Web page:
Shikoku 2018

Day 9: Temples 24 – 26

Below is my view of the world just now, as I sit looking out over the Pacific, watching a couple of fishing boats slowly sail across the relative calm ocean. I’m sitting outside the Muruto whale museum, which I’d hoped to see if I had time, I had the time, but it is closed. So instead I’m enjoying the sun and the beautiful view after another hard day.

After the previous nights storm, I was hoping for a good nights sleep. There was only one other couple at the guest house, a Japanese couple, and he was already snoring whilst I was writting yesterday’s blog. I retired for the night around 10pm, and fell asleep almost immediately. At 1.30am I was woken by voices, seemingly somebody speaking on a phone – I could only hear one voice. I was thinking that it was a bit odd that somebody from Japan is speaking to somebody on the phone at that hour, but tried to fall asleep. I had just managed to doze off, when I heard sirens, that stopped just outside the guest house. This morning the owner told me that one of the other guests had been taken ill, problems with his heart, and taken to the hospital in Mugi where he will stay for some days.

I fell asleep again, and was up at 6.30, on the road by 7.30 and on a train at 8.25. Today I will be jumping over a big chunck of the trip from temple 23 to temple 24. Yesterday I walked 26 km of the route, and today I walked 4 km towards temple 24. The remaining 50km have been done by two trains, the second beautifully decorated, and, after a 30 minute wait, by bus.


We were 5 heading for Muruto that got off the train, and four got on the bus. On the 45min ride over ca. 30kms, I saw 12 pilgrims walking, ca. half of them Japanese. I got off before the temple, saw the big statue of Kobe Daishi and the caves where he allegedly decided to call himself Kukai, because his view was only of the sky and the sea, the literal meaning of Kukai.

Today I was again carrying the full back pack, and for the first time up a hill (160m), on a path, and not the road. It was hard work, and I fully understand why getting to temple 12 can take twice as long when carrying a backpack. Temple 24, Hotsumisakiji, sits high at the tip of Cape Maruto. Kukai came here at 19 as part of his ascetic training – reciting sutras – and again at 33 to found the temple.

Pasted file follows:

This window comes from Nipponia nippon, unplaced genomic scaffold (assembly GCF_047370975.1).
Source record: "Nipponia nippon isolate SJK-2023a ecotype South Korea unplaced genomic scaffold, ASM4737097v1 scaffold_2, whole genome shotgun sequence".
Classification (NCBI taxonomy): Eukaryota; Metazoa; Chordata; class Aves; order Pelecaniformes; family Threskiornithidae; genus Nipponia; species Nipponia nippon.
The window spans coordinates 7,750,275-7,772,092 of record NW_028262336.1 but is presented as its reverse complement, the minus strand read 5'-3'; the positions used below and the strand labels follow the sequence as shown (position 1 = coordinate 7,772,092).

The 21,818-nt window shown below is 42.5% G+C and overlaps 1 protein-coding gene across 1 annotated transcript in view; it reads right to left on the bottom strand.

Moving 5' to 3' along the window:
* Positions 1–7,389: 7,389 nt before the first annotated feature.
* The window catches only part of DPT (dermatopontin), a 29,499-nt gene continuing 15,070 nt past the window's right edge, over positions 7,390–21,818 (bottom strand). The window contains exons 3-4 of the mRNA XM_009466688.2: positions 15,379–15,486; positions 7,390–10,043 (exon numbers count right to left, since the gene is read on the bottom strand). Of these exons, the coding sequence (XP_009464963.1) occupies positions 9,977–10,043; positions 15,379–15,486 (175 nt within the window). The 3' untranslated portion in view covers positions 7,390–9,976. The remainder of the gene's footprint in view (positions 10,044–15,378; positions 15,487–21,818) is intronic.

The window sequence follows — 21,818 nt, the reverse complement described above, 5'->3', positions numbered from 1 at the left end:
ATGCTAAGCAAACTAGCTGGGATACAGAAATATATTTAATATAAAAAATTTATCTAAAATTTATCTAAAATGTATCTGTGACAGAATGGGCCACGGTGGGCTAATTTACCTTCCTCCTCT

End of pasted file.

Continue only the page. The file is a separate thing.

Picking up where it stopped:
On the way down from the temple, an older Japanese lady gave high five. The next temple was 7 km away and for the first time you get the impression of how much has been done to reduce the effect of a tsunami. Beautiful it isn’t. Necessary? Hopefully not. But fully understandable. Several meter high cement walls, signs stating how far you will need to be away from the coastline, and escape routes. Below are two horns, installed at temple 25. Before I realised what they were, I thought it was a piece of art.

Like most towns and villages along the coast, they are fishing villages, and there are many small inlets with fishing boats. When walking, you need to take the correct route, or get stuck and not be able to get over to the other side, which happened to me a couple of times. Temple 25, Shinshoji, lies in such an inlet, and is built up the side of a hill.

To get to the main temple you need to go up a long, steep staircase, with the bell tower two-thirds of the way up. And when you get to the top there are even more stairs. An old lady and who I imagined to be her daughter, were at the top of the first flight and looking apprehensive at the next. After a couple of minutes contemplating, the old lady took the initiative to take the next flight. Fishermen believe that by praying in this temple, it will protect those on water.

I was again running very short on cash, and could see that there weren’t any seven elevens with an ATM before Kochi, planned for tomorrow. I seemed to remember that there are ATM’s at post offices, and I could see that there was a post office close to temple 25. So I had to make a necessary detour, so that I had some cash, as many places don’t accept credit cards, even in high tech Japan.

There are 4km between temples 25 and 26, with the last kilometer uphill. The temple lies at 140m, after a steep climb. Kongochoji was founded in 807, and again you have to walk up a fairly long flight of stairs to get to the main gate.

On the way down from temple 26 there was a very steep descent through a forest to get back to the main road – it wasn’t a lot of fun. When I got to the bottom, just before the main road, there was a man putting yellow envelopes on trees. Later I saw he wasn’t the only one.

After a 30 min bus ride followed by a 15 min train ride, I am at what the Japanese call a business hotel. It’s somewhat outdated, but clean and serves its purpose, not least if I get a good nights sleep.

I expanded my horizons with a sashimi dinner at the hotel this evening. It was very good.

Todays total is 15km (felt like more) so I have walked 171 km on route and 53 km off route. I have collected 26 stamps, but still need 62 more. This morning I jumped ca. 50 of the 80 km between temples 23 and 24, and this evening, 25 of the 28km between temples 26 and 27. All these kilometers run along the coast, along the busy route 55 – this just wasn’t for me.

Again sorry for spelling mistakes and other errors, this is written in one take, often on my phone, so I know there are mistakes.

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